An airplane passes the full moon, known in the Farmers' Almanac as the "Wolf Moon," on its final approach to Los Angeles International Airport over Whittier, Calif. on Wednesday, Jan. 15, 2014. (AP Photo/Nick Ut)

Cape Town - A future of living on the moon might still be a dream, but one thing is certain: the orbiting rock’s next visitors will at least be able to update their Facebook page.

A team of scientists has spent the past year shooting lasers at the moon, and the result? It’s now a wi-fi hot spot.

Details will be revealed this weekend, but the US-based Optical Society has offered a peek at the technology.

This is no ordinary connection. You aren’t going to be dialling in to it from your local coffee shop.

The team, made up of members of Nasa and the Massachusetts Institute of Technology (MIT), made history last year when their Lunar Laser Communication Demonstration transmitted data over the 384 633km that separate Earth and its moon.

At 19.44 megabits per second, it’s not only faster than the best satellite uplink used in the past, it is also much faster than the average internet speed in South Africa.

“Communicating at high data rates from Earth to the moon with laser beams is challenging because of the distance, spreading out the light,” said Mark Stevens, of the MIT Lincoln Laboratory.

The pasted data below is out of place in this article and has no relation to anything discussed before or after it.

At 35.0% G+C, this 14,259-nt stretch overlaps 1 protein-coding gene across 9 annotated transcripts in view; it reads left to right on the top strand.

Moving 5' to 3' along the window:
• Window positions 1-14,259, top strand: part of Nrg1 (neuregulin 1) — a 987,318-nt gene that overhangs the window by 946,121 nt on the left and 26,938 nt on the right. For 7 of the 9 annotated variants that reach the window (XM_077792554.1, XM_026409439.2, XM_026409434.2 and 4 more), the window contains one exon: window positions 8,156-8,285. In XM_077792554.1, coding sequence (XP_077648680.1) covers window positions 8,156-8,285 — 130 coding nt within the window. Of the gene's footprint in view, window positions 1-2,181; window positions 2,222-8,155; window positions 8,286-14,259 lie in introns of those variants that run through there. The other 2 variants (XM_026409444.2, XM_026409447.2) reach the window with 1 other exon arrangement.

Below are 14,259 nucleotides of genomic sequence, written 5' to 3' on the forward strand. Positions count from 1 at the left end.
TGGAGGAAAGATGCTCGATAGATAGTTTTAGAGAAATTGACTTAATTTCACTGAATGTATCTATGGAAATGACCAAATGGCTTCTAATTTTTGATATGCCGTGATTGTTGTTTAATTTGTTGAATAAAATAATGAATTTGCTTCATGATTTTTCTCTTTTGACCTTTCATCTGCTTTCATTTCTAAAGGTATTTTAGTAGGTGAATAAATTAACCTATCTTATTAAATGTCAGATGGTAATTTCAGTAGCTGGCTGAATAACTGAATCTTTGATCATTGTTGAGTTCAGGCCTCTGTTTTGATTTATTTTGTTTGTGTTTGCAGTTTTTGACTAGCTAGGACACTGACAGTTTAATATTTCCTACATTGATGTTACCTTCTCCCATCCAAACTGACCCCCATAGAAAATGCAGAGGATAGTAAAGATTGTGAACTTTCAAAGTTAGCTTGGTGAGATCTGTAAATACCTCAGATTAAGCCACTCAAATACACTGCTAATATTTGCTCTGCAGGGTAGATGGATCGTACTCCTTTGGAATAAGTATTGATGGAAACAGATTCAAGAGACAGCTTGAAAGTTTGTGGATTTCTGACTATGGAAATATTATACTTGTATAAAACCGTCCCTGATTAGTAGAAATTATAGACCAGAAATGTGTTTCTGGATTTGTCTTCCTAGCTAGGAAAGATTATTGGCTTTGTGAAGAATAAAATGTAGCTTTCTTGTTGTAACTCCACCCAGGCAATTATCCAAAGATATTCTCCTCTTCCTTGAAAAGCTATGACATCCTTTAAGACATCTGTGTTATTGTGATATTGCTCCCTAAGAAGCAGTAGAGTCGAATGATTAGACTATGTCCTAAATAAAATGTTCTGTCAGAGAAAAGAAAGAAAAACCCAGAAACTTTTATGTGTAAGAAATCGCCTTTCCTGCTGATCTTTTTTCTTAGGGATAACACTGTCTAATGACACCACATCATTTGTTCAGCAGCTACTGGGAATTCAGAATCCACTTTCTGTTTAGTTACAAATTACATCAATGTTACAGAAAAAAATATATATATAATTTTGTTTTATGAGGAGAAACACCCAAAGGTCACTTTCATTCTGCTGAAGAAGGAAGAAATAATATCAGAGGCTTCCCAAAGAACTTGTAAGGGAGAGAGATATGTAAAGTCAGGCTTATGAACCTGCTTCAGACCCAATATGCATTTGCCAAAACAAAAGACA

“It’s doubly difficult going through the atmosphere because turbulence can bend light, causing rapid fading or dropouts of the signal at the receiver.”

It may be innovative, but it’s not without the kinks and glitches that plague most wireless internet connections. Basic number crunching revealed there would be a three-second delay between the data being sent and received along the laser beam.

The connection was made possible using four separate telescopes at the ground terminal at White Sands, New Mexico. Each telescope is about 15cm in diameter and is fed by a laser transmitter that sends information coded as pulses of infrared light.

Stevens said four telescopes were used to ensure the signal made it to the receiver, which is mounted on a satellite orbiting the moon.

The new method is more than 4 800 times faster than any other, and this weekend the team will unveil its findings publicly.

And in another spacebound quest, London’s Daily Mail reports that search engine giant Google will launch 180 satellites into orbit to provide internet to about 4.8 billion people who do not have access to the web. - Cape Argus

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